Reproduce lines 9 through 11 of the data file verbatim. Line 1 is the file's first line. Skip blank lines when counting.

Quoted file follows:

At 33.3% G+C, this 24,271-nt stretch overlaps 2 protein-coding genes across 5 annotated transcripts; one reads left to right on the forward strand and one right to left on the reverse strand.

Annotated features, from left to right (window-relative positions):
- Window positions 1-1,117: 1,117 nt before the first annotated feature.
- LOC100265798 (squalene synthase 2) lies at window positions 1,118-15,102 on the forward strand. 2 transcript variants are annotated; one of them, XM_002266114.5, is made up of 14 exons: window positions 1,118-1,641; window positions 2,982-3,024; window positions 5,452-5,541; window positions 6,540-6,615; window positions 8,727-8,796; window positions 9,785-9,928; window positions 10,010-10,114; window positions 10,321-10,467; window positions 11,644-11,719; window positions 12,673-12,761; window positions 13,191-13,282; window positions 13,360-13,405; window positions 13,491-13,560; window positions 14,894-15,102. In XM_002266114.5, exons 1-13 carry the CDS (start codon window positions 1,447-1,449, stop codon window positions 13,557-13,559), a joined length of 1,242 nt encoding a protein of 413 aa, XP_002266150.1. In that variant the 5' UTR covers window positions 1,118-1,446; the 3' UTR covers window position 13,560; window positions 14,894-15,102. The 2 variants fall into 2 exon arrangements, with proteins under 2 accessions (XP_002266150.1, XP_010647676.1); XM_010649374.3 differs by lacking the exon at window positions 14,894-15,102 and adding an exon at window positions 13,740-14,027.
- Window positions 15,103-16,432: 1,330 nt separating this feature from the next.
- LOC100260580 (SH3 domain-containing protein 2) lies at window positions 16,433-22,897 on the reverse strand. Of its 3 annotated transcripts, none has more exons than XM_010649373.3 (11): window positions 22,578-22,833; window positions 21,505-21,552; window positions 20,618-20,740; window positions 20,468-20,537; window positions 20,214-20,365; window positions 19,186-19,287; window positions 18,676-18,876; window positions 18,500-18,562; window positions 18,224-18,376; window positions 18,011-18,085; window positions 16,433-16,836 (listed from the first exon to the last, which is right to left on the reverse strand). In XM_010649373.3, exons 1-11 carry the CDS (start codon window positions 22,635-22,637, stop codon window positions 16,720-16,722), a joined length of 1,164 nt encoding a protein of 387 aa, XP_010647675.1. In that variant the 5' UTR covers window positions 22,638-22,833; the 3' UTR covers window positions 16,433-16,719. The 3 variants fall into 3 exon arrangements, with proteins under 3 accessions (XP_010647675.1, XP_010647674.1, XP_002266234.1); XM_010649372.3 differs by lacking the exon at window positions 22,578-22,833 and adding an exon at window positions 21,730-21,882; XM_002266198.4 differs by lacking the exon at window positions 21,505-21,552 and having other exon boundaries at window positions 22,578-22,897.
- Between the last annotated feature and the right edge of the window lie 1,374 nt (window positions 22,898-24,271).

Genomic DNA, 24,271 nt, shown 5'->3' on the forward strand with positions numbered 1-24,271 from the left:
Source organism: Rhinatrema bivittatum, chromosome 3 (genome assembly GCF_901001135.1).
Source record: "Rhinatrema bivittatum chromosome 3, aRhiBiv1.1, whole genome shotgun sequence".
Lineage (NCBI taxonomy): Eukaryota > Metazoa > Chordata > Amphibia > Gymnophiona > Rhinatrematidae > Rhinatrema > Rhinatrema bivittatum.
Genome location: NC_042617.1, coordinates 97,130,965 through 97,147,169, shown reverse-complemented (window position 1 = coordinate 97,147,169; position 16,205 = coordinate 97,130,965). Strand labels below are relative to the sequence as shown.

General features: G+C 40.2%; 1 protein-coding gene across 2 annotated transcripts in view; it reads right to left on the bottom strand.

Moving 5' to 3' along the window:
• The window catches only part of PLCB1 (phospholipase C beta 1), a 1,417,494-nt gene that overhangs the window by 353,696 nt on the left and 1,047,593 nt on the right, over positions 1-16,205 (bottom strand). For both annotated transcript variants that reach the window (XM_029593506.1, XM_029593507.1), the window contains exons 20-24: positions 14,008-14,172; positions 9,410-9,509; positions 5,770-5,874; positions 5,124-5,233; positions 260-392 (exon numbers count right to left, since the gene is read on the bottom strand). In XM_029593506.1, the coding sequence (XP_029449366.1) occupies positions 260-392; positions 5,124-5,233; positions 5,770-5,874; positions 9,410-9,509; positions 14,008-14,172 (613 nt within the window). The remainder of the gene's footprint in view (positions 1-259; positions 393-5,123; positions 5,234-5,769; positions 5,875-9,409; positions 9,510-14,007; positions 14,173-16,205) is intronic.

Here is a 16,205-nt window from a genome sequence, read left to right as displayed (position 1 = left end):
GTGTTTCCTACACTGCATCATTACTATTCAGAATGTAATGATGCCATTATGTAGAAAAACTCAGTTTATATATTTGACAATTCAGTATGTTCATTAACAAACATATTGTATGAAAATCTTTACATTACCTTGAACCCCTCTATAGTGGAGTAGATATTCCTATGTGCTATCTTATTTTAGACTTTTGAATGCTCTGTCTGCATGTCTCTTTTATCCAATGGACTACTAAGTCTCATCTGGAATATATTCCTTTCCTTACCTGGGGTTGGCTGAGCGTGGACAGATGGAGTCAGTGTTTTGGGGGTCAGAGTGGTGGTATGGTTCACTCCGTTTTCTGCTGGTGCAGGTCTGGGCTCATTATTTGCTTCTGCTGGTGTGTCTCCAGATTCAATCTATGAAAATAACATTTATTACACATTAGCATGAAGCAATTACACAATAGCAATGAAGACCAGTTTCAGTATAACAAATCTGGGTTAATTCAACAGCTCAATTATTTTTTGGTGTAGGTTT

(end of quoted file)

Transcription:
Source organism: Rhinatrema bivittatum, chromosome 3 (genome assembly GCF_901001135.1).
Source record: "Rhinatrema bivittatum chromosome 3, aRhiBiv1.1, whole genome shotgun sequence".
Lineage (NCBI taxonomy): Eukaryota > Metazoa > Chordata > Amphibia > Gymnophiona > Rhinatrematidae > Rhinatrema > Rhinatrema bivittatum.